Your OSPO is probably the center of gravity for your organization’s open source efforts, and your policies and processes can help your employees contribute to open source projects or hinder them in ways that you might not expect. Creating OSPO policies and procedures is a balancing act. On one hand, you need some controls in place to make sure that you protect your company and avoid lawsuits, but you also need to make it easy enough that you encourage employees to contribute new features, bug fixes and patches upstream. Rather than being the Office of No, your OSPO can be a resource for your employees to get help and guidance for their open source efforts.
Part of the role of the OSPO can be to help balance the needs of the company, the community and the individual through education and best practices. Your organization needs to understand that they can’t just push features into open source projects unless it’s also something that benefits the community and the project as a whole. When companies try this, it puts your individual employees into a no-win situation that can impact employee satisfaction and retention. In this no-win situation, the employee can’t meet the needs of the community without jeopardizing their employment, and you don’t want to put people in this situation. By making sure that managers and leaders understand this dynamic, your OSPO can help make sure that your individual contributors are doing work that meets your organization’s objectives while also being good corporate citizens within the community.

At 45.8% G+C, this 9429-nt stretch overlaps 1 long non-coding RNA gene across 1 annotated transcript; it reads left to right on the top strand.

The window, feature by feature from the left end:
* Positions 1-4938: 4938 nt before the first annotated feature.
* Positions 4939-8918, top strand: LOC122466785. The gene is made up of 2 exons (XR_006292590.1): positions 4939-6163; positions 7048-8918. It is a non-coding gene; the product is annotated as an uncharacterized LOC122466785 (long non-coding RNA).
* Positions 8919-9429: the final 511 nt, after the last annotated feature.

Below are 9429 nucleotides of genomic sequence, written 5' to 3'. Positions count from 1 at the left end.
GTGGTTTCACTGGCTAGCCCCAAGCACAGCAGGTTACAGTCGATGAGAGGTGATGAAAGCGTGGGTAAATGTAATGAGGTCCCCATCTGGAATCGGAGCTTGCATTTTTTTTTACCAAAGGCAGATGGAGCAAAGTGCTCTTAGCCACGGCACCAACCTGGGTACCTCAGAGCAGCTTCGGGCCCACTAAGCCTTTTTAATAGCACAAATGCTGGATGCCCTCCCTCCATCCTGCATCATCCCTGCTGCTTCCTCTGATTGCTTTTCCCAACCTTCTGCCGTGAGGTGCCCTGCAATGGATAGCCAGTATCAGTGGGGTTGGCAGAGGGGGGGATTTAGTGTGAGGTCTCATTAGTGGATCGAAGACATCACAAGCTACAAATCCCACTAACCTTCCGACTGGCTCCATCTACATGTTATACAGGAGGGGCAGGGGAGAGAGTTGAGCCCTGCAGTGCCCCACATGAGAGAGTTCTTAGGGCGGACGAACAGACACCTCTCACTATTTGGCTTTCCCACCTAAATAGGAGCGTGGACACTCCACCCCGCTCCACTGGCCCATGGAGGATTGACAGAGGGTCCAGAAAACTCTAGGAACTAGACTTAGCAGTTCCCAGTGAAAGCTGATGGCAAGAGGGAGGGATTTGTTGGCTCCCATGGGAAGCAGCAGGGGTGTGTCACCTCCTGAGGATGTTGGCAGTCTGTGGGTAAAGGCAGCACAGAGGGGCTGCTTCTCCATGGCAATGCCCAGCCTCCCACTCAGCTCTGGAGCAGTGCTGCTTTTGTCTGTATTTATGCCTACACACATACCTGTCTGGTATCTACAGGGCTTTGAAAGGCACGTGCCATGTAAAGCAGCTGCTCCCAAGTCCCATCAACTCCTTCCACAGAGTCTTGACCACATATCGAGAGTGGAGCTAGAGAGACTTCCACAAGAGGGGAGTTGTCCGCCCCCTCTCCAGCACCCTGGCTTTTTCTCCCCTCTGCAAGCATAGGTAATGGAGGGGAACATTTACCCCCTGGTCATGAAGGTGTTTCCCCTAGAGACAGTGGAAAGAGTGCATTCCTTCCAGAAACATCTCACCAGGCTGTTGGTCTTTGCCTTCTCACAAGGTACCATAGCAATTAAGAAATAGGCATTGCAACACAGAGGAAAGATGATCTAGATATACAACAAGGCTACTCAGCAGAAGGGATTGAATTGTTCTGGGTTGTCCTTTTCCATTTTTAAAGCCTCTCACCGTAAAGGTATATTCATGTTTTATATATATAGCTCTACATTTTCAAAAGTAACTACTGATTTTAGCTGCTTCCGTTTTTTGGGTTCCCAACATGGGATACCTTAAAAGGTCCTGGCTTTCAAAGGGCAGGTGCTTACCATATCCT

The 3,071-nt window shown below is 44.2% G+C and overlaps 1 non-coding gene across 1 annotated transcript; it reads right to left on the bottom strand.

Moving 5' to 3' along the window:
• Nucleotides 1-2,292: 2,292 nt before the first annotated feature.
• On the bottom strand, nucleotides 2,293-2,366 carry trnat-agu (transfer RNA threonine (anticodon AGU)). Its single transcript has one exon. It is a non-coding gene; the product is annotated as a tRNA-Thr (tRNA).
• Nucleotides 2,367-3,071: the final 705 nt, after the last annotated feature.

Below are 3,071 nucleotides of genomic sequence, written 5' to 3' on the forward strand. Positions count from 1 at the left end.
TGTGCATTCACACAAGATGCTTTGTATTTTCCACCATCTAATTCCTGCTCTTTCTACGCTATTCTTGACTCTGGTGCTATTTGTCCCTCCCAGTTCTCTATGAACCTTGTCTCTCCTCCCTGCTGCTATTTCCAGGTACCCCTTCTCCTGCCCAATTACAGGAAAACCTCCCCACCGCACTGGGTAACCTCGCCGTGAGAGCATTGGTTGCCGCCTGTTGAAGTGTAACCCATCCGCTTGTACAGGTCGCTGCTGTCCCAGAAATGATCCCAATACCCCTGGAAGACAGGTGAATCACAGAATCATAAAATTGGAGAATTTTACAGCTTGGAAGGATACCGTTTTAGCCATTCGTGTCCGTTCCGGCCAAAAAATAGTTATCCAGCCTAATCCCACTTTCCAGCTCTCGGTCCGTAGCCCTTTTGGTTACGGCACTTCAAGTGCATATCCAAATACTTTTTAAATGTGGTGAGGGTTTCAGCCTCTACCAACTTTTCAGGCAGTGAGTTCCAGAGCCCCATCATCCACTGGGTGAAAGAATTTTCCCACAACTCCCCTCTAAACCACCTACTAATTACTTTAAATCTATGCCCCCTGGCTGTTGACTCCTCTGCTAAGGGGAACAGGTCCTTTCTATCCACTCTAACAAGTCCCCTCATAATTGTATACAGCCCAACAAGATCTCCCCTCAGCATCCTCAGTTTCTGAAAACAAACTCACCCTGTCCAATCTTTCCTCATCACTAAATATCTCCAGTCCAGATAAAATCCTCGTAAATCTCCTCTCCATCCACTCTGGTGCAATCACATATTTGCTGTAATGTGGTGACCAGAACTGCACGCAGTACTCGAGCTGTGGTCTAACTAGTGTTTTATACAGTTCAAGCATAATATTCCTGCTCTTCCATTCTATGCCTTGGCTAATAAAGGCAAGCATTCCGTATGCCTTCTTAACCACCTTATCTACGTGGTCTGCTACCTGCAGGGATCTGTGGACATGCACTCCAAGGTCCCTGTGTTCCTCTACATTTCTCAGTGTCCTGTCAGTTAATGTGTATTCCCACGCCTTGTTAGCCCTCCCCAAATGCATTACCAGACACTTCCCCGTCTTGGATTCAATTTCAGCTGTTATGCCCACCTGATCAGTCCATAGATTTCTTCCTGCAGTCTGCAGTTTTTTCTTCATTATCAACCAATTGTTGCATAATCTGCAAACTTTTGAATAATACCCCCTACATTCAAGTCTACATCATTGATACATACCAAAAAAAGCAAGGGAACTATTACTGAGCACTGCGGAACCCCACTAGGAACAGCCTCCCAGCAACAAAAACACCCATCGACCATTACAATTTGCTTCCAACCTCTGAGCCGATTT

The work that we all do within open source communities is in the public and highly visible. Other contributors and the press will talk about your behavior and participation, which can reflect positively or negatively on your organization’s brand, and your OSPO can provide resources to help your employees contribute. By being a good corporate citizen within open source projects, you can help make sure that your participation has a positive impact on your company’s brand.
Want to learn more practical tips and ways to use your OSPO to improve the open source experience for your employees? Attend by visiting Room 301/302 or tune in virtually to my talk “Does Your OSPO Help or Hinder Contributions?” at the Open Source Summit NA in Austin on Tuesday, June 21 at 2:05pm CDT.
We hope to see you there!